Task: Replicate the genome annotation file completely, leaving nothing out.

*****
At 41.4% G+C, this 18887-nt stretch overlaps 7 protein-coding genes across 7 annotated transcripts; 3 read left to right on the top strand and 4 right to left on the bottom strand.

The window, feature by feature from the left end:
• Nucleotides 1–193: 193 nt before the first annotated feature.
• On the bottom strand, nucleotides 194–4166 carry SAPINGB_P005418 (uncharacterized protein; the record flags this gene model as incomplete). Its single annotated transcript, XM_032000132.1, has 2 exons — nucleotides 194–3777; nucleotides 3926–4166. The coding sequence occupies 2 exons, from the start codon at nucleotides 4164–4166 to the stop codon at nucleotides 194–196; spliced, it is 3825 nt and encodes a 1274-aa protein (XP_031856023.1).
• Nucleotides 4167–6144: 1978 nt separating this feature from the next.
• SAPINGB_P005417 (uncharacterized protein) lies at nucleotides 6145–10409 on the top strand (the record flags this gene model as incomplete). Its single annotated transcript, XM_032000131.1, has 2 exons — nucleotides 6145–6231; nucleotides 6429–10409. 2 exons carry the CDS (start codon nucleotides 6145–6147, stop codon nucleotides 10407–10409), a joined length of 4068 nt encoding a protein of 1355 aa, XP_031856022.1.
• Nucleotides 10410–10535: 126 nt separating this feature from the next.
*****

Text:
At 41.4% G+C, this 18887-nt stretch overlaps 7 protein-coding genes across 7 annotated transcripts; 3 read left to right on the top strand and 4 right to left on the bottom strand.

The window, feature by feature from the left end:
• Nucleotides 1–193: 193 nt before the first annotated feature.
• On the bottom strand, nucleotides 194–4166 carry SAPINGB_P005418 (uncharacterized protein; the record flags this gene model as incomplete). Its single annotated transcript, XM_032000132.1, has 2 exons — nucleotides 194–3777; nucleotides 3926–4166. The coding sequence occupies 2 exons, from the start codon at nucleotides 4164–4166 to the stop codon at nucleotides 194–196; spliced, it is 3825 nt and encodes a 1274-aa protein (XP_031856023.1).
• Nucleotides 4167–6144: 1978 nt separating this feature from the next.
• SAPINGB_P005417 (uncharacterized protein) lies at nucleotides 6145–10409 on the top strand (the record flags this gene model as incomplete). Its single annotated transcript, XM_032000131.1, has 2 exons — nucleotides 6145–6231; nucleotides 6429–10409. 2 exons carry the CDS (start codon nucleotides 6145–6147, stop codon nucleotides 10407–10409), a joined length of 4068 nt encoding a protein of 1355 aa, XP_031856022.1.
• Nucleotides 10410–10535: 126 nt separating this feature from the next.